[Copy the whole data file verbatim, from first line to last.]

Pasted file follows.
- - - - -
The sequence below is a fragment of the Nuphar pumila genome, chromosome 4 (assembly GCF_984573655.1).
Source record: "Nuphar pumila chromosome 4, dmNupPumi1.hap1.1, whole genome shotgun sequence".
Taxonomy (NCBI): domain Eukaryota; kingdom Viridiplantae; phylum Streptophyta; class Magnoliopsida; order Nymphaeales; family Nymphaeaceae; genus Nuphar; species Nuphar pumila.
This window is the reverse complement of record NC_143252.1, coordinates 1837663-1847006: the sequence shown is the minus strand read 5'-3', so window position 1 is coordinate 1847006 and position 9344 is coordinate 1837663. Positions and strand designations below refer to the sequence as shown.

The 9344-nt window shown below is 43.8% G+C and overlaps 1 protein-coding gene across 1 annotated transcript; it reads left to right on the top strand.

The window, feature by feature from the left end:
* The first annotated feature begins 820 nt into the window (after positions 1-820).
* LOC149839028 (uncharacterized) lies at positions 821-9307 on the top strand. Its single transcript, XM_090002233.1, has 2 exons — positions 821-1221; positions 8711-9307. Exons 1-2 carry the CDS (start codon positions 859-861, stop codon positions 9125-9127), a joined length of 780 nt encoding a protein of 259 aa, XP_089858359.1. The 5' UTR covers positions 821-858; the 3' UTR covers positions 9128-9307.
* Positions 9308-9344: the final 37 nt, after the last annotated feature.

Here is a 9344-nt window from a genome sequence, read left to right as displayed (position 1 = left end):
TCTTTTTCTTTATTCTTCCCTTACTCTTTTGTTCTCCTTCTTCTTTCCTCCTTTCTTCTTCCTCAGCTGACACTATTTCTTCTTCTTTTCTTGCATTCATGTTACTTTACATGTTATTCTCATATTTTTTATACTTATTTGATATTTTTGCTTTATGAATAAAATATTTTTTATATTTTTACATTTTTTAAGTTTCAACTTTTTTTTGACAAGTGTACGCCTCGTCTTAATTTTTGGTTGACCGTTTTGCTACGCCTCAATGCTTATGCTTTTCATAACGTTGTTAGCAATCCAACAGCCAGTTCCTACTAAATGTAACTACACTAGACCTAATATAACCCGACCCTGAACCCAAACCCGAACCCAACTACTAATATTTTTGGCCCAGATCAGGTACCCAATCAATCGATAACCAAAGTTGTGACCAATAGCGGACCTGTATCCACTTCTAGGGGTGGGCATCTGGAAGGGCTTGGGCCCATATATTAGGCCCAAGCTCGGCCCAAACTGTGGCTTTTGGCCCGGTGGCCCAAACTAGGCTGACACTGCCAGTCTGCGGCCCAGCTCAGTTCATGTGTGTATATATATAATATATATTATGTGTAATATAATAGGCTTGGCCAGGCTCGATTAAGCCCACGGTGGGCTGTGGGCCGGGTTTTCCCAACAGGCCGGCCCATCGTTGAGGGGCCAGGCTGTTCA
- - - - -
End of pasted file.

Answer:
The sequence below is a fragment of the Nuphar pumila genome, chromosome 4 (assembly GCF_984573655.1).
Source record: "Nuphar pumila chromosome 4, dmNupPumi1.hap1.1, whole genome shotgun sequence".
Taxonomy (NCBI): domain Eukaryota; kingdom Viridiplantae; phylum Streptophyta; class Magnoliopsida; order Nymphaeales; family Nymphaeaceae; genus Nuphar; species Nuphar pumila.
This window is the reverse complement of record NC_143252.1, coordinates 1837663-1847006: the sequence shown is the minus strand read 5'-3', so window position 1 is coordinate 1847006 and position 9344 is coordinate 1837663. Positions and strand designations below refer to the sequence as shown.

The 9344-nt window shown below is 43.8% G+C and overlaps 1 protein-coding gene across 1 annotated transcript; it reads left to right on the top strand.

The window, feature by feature from the left end:
* The first annotated feature begins 820 nt into the window (after positions 1-820).
* LOC149839028 (uncharacterized) lies at positions 821-9307 on the top strand. Its single transcript, XM_090002233.1, has 2 exons — positions 821-1221; positions 8711-9307. Exons 1-2 carry the CDS (start codon positions 859-861, stop codon positions 9125-9127), a joined length of 780 nt encoding a protein of 259 aa, XP_089858359.1. The 5' UTR covers positions 821-858; the 3' UTR covers positions 9128-9307.
* Positions 9308-9344: the final 37 nt, after the last annotated feature.

Here is a 9344-nt window from a genome sequence, read left to right as displayed (position 1 = left end):
TCTTTTTCTTTATTCTTCCCTTACTCTTTTGTTCTCCTTCTTCTTTCCTCCTTTCTTCTTCCTCAGCTGACACTATTTCTTCTTCTTTTCTTGCATTCATGTTACTTTACATGTTATTCTCATATTTTTTATACTTATTTGATATTTTTGCTTTATGAATAAAATATTTTTTATATTTTTACATTTTTTAAGTTTCAACTTTTTTTTGACAAGTGTACGCCTCGTCTTAATTTTTGGTTGACCGTTTTGCTACGCCTCAATGCTTATGCTTTTCATAACGTTGTTAGCAATCCAACAGCCAGTTCCTACTAAATGTAACTACACTAGACCTAATATAACCCGACCCTGAACCCAAACCCGAACCCAACTACTAATATTTTTGGCCCAGATCAGGTACCCAATCAATCGATAACCAAAGTTGTGACCAATAGCGGACCTGTATCCACTTCTAGGGGTGGGCATCTGGAAGGGCTTGGGCCCATATATTAGGCCCAAGCTCGGCCCAAACTGTGGCTTTTGGCCCGGTGGCCCAAACTAGGCTGACACTGCCAGTCTGCGGCCCAGCTCAGTTCATGTGTGTATATATATAATATATATTATGTGTAATATAATAGGCTTGGCCAGGCTCGATTAAGCCCACGGTGGGCTGTGGGCCGGGTTTTCCCAACAGGCCGGCCCATCGTTGAGGGGCCAGGCTGTTCA